Think of an event, a big event that was newsworthy and significant to you, stirring a lot of emotion. Take 9/11 for example. I bet you can remember exactly where you were when you heard what had happened. That’s because you were in an active state. The knowledge shocked you and brought up enough emotion to allow you to recall it easily. Now, as a test, can you remember where you are on 8/11? The chances are less.
Information without emotion is rarely maintained. If we can make learning more emotional, more energetic, rather than the passive learning we are used to, it is more likely to be absorbed.
Learning in a peak learning state
If we know that learning is linked to emotion and activity, how can we use this as business owners to ensure that we act on what we learn? We know that the more positive we feel about something, the more likely we are to remember it. We also know that learning actively helps us to understand what we have learnt passively and so should ignite more emotion. Therefore, we should be looking to combine the two.
Whatever state we learn in, we remember that information best, when we put ourselves back in that state. When we talked at the beginning of this article about being excited when learning in a seminar, we were most likely in a peak state. Participating actively and emotionally invested in what we were learning. The best way to recall that information and make sure we action it is to get back into that state.
Similarly, to learn new information, we can make sure we are in this peak state to do so.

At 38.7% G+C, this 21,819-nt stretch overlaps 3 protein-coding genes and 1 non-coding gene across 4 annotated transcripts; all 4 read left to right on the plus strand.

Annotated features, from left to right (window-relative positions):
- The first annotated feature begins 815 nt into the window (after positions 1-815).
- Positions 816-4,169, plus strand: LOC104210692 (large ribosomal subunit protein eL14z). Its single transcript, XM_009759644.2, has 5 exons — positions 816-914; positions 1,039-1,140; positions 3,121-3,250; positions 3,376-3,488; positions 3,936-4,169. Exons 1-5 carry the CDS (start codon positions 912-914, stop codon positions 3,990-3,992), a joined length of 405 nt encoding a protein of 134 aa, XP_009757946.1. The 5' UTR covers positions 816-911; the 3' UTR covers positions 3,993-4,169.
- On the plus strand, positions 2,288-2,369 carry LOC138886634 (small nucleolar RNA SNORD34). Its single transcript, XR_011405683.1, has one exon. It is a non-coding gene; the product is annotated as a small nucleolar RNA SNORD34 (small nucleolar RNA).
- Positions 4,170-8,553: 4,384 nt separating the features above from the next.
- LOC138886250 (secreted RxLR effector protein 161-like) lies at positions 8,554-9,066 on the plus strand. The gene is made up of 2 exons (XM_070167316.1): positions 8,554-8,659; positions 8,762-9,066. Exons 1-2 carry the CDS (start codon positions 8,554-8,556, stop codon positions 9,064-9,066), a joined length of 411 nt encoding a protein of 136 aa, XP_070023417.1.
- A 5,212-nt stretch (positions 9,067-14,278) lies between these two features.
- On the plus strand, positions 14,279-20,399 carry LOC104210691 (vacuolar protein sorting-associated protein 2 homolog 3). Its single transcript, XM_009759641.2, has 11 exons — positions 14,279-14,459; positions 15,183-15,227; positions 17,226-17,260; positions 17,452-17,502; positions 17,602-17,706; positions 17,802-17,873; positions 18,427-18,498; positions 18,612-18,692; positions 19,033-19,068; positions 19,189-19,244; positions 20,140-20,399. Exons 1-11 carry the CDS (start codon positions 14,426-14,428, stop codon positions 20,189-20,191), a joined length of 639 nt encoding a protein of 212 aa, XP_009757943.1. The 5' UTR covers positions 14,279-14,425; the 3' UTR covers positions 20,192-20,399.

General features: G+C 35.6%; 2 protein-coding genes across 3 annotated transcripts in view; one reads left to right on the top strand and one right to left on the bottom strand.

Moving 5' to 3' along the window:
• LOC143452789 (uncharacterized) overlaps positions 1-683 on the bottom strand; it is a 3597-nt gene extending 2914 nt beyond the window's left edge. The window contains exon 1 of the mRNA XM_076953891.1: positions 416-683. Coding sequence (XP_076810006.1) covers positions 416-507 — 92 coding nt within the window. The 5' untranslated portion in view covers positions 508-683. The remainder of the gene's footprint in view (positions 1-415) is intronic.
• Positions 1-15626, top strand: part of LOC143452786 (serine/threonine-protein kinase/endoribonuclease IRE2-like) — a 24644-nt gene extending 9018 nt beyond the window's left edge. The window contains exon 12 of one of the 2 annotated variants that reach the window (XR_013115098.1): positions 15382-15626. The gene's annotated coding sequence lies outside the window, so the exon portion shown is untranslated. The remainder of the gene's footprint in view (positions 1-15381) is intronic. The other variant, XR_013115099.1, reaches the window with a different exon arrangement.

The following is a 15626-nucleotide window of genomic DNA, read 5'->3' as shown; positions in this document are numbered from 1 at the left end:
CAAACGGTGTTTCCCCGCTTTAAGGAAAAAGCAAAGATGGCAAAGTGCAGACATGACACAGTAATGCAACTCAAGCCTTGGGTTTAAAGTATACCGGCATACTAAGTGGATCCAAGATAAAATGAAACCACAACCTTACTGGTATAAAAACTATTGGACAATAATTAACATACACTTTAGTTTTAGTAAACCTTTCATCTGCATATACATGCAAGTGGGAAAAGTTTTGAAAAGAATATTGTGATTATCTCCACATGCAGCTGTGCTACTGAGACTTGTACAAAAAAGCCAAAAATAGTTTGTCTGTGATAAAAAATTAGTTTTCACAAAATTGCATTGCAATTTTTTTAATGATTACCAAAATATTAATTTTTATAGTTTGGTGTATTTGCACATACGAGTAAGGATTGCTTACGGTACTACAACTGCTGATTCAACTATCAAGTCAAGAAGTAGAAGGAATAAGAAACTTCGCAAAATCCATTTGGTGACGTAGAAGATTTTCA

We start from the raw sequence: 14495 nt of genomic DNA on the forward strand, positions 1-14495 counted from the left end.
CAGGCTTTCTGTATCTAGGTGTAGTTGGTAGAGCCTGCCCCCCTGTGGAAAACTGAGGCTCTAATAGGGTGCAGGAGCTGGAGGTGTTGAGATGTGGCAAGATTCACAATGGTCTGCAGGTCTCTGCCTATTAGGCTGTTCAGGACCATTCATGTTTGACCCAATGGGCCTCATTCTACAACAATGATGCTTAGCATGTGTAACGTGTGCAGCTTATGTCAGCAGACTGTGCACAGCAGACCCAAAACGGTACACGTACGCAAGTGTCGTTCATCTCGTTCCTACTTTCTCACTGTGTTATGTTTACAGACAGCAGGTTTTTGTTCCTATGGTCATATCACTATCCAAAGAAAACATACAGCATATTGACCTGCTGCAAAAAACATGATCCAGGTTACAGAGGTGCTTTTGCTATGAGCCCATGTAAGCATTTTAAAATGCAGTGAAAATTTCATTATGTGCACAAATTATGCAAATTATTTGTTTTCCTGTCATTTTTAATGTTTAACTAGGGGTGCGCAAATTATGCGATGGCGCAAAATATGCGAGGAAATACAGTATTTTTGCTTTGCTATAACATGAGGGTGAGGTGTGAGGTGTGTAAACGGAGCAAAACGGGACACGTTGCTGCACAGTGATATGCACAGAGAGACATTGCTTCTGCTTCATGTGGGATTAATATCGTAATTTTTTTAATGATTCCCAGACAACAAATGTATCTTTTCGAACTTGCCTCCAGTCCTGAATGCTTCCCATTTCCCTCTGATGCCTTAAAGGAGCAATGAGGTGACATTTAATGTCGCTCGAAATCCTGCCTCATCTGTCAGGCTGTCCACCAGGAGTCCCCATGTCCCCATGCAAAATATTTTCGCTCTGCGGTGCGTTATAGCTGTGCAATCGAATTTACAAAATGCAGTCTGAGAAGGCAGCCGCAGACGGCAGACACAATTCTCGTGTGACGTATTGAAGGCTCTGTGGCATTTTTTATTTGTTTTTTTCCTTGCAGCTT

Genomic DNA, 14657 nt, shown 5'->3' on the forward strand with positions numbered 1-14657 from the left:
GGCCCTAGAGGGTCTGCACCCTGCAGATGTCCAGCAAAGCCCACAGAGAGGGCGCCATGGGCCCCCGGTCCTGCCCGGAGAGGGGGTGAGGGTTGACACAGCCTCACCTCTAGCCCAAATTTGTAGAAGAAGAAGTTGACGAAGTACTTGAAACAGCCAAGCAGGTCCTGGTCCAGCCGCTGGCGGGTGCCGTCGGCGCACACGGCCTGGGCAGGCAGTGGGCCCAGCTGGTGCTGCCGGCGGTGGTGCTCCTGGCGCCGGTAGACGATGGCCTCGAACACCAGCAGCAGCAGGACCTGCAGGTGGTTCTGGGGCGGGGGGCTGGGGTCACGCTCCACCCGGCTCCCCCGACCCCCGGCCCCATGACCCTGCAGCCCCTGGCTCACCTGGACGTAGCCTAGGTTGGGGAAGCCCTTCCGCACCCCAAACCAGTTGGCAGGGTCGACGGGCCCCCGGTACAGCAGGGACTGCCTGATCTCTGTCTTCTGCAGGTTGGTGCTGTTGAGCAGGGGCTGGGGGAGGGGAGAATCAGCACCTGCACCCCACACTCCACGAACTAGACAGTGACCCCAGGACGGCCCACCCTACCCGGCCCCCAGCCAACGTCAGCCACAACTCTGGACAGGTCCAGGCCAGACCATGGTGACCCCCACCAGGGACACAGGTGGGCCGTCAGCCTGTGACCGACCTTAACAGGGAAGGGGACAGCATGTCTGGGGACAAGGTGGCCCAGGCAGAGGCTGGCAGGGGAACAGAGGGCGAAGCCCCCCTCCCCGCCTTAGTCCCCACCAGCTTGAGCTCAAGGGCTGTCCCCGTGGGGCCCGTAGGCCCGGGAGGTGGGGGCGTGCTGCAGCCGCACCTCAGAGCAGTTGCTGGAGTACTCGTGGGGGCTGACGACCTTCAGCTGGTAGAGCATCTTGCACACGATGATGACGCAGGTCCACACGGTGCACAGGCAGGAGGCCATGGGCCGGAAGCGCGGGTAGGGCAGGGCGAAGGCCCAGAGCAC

Activating a peak state
In order to learn and consequently do, we need to get into a peak learning state. Much like I described at the start of this article when you are learning something you are really enjoying, you are fully engaged and focused, you are sitting up (or standing) and your physiology is matching your heightened emotion. The problem comes when we go home/put down the book and life gets in the way of the doing. Gradually we leave that peak state and then consequently lose the motivation to act. The best way to overcome that is to learn techniques to get us back into our peak learning state.
Your body – When we are learning something we are excited about we are ‘on the edge of our seats’ so to speak. We can recreate this by standing up, jumping up and down, even dancing, to create movement. Our physiology is linked to our emotions. When we feel depressed it shows in our body language. When we are excited, we feel more energised and awake.
Your breathing – The way we breathe has an effect on how we feel and our energy levels. Increasing oxygen levels has been proven to increase energy and the more energy you have, the more focused, motivated and positive you feel. Quite simply, take long, deep breaths from the stomach.
Get cold – Evidence shows that a cold shower can do wonders on both a physiological and psychological level. As mad as it sounds, being exposed to cold temperatures has huge benefits including improved blood circulation, reduced stress levels, a high level of alertness and a stronger immune system. It is even used as a cure for depression.
Focus- Put your renewed energy in the right place by making sure you are focusing on what you want, rather than what you don’t want. Revisit your goals and remind yourself why you want to achieve them.
As soon as you are in this peak state, this is the time to take action.
Implement what you’ve learnt or use this state to get out there and learn.
So, go on, take a cold shower, put some music on and get moving. I guarantee you’ll feel more energised.